Both American Liberals and American Conservatives believe in much the same things as Classical Liberals. Further, to the outside world, American liberals and conservatives don't look much different. And I'm told when people look at our politics they sometimes laugh at us Americans for thinking Americans exist on polar opposites of the political spectrum.
A liberal in the modern American sense trends toward a state that possesses more power and influence over the lives of the people. They tend to support a strong central federal government. This ends up creating more institutions and more bureaucracy through social safety nets and other supportive channels. Liberal governments tend to get expensive and create enormous taxes. Liberal governments seem also to question rights like those enshrined in the Bill of Rights, like the Freedom of Speech. In other liberal states (countries) they do not possess the same rights regarding Freedom of Speech, despite descending from Classical Liberalism.
A conservative in the modern American sense trends toward more state power, where the federal government has less power. Conservatives try to get rid of taxes and federal power so that states may define their own destinies. They believe in the liberty of the individual. This ends up lessening the power of supportive institutions in place of private and non-profit entities. This can also create a large divide in society between the haves and have-nots.
The beliefs that Conservatives are all religious and racist, and that Liberals are all Atheists and have sex with abandon are just socially constructed demonizations. This new claim of fascism is also a modern layer of demonization.
All learned in Political Science 101. I may be off on a few things, but I earned a 3.9 GPA for the class! Not bad when all your exam questions were essay questions.
Thanks, Easton, for pointing out how classical liberalism and today’s American liberalism differ.
Did your PS 101 tell of the 1950-60s when far right Repubs expelled moderates, and Nixon’s Southern Strategy recruited Dems who had opposed civil rights for Black Americans?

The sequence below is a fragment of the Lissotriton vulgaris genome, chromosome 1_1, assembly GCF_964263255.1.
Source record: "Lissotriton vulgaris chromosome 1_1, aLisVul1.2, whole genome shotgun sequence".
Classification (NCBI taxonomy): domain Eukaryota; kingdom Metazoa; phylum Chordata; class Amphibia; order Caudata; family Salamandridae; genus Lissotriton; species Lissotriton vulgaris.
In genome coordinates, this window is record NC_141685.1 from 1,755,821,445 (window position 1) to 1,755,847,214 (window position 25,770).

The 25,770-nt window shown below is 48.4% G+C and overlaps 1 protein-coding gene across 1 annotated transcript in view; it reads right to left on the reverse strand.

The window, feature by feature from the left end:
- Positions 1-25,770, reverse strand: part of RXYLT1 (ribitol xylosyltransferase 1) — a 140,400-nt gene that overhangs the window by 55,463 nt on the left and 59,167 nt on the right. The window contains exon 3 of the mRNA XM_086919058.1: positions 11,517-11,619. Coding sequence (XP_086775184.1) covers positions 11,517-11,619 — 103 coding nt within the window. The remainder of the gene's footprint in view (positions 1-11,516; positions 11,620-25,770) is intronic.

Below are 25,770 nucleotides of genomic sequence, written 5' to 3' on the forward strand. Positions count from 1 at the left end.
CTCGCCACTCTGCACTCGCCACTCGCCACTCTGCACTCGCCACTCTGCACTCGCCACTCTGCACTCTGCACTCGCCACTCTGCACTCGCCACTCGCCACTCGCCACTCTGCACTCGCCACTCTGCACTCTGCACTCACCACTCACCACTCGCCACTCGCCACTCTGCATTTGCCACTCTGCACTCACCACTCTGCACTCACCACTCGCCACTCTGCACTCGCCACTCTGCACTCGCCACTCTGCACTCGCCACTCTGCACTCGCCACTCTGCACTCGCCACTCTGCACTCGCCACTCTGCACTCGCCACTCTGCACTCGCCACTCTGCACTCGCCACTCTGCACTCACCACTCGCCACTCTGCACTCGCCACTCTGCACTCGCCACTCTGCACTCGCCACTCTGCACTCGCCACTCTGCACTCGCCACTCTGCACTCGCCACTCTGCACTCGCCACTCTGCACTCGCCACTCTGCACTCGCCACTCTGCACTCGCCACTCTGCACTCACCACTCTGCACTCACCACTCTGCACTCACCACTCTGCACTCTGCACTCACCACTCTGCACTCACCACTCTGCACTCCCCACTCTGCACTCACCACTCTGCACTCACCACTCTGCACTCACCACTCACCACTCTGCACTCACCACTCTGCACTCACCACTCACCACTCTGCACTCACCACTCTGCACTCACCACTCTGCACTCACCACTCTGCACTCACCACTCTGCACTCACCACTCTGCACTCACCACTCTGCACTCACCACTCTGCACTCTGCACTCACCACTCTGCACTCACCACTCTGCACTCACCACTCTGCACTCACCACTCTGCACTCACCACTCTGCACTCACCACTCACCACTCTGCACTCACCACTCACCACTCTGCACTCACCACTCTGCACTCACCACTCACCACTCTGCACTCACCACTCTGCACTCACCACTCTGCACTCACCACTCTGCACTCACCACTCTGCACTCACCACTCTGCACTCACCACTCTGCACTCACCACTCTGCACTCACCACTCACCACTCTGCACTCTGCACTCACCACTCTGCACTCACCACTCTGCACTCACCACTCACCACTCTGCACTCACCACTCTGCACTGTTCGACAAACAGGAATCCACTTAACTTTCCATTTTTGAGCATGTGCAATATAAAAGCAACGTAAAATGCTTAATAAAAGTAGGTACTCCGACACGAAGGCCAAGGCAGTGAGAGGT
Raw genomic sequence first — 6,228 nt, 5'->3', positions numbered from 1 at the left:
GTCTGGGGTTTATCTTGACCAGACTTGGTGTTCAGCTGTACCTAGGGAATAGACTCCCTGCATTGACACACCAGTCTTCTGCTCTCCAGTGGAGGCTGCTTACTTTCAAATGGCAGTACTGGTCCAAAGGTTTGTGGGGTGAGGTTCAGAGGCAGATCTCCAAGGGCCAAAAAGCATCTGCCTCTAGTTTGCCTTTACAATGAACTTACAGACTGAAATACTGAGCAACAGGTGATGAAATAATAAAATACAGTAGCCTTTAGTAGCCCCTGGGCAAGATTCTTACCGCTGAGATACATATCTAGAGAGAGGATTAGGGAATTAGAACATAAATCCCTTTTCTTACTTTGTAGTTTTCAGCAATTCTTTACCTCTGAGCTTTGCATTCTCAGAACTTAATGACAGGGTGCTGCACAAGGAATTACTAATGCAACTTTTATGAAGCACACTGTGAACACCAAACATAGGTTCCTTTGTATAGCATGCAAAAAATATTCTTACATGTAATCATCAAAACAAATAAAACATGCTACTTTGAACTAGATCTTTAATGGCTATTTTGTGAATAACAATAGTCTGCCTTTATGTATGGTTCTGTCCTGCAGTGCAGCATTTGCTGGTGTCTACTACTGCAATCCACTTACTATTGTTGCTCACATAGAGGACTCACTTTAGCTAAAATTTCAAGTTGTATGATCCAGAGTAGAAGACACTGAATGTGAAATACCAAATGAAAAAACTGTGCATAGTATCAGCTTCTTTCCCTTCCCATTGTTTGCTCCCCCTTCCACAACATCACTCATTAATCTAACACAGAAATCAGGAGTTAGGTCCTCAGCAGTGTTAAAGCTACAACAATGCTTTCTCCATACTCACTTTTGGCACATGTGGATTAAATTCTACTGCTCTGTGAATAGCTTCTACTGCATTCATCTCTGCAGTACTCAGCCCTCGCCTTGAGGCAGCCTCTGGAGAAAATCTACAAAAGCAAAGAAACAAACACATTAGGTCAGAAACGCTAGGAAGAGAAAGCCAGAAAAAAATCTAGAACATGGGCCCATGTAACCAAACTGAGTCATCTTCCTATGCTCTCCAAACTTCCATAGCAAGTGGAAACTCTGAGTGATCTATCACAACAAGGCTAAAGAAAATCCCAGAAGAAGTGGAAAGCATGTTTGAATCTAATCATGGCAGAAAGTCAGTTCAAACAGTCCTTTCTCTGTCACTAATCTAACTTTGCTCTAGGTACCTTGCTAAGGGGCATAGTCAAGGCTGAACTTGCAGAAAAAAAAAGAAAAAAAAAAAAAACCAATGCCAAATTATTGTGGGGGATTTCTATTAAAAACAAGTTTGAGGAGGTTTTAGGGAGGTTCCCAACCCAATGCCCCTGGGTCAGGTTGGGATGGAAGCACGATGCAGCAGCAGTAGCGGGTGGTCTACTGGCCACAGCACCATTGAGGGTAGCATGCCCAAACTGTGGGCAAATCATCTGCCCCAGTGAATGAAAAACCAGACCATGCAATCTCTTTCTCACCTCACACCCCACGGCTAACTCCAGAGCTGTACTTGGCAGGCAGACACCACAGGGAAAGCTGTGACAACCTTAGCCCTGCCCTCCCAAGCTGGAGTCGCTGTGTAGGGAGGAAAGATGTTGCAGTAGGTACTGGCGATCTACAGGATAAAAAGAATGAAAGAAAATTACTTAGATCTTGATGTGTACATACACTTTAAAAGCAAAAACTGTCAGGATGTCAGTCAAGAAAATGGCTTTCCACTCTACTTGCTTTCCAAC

Those Southerners brought their racism into the GOP, and in the 1980s xians brought their need for big government into what had been a small government Libertarian GOP.
I was moving frequently then and registering to vote with the party that usually won in November so I could vote in more meaningful primary elections.
I studied math, economics and science and later became active in politics and studied them.
Political Science 101 dealt mainly dealt with comparative politics. As an introductory class, it discussed (with meaningful but not comprehensive depth) Plato, Aristotle, Augustine, Neitsche, Hobbes, Locke, and so on. (Those with the greatest influence on Western Politics) It discussed the views of the State of Nature and Rationalism. It discussed political philosophies, such as Democracy, Polities, Socialism, Communism, Realism, and so forth. It also discussed the political structures and origins of different countries, including the USA, UK, Germany, France, China. It was a surprisingly tough and robust class given it was a 101 class. But I learned a lot and I am happy I took it.
It did not go into depth about American Politics, which my Professor stated is a branch of Political Science, at least in the USA. If I had taken a class on American Politics then it is likely I would have learned more about those things you mention.
However, I am familiar with the schism between the Democrat-Republicans during the Civil War, and how a certain aspect of the Democrats would also be considered the bad guys in the middle of the 1900s (regarding racism) by today's standards. A lot has changed since that period.
However, I do remember watching an old video on YouTube where both Southern Democrats and Southern Republicans state they would never agree to legislation where Whites and Blacks would be treated as equals. I wanted to link it here but I've spent a good half-hour trying to find it. I wanted to ask you about it since you were around and active during that period. To me, it seems like it was the South, and not solely either Democrats or Republicans, that provided the greatest resistance to Civil Rights during that period. Are there any insights or experiences you could share about that period?
I'm not familiar with the Christian influnce on the GOP, at least regarding what you share. Knowing my professor, he probably would have talked about that if it was a class in American Politics. Anyhow, I had always understood both parties to be religious up until relatively recently. Would you be up to briefly explaining how they influenced the GOP during that period?
If you would like to include links to some of what you are discussing I'd be happy to check them out. The Political Science class that I took has sparked an interest in me where I proactively research things now.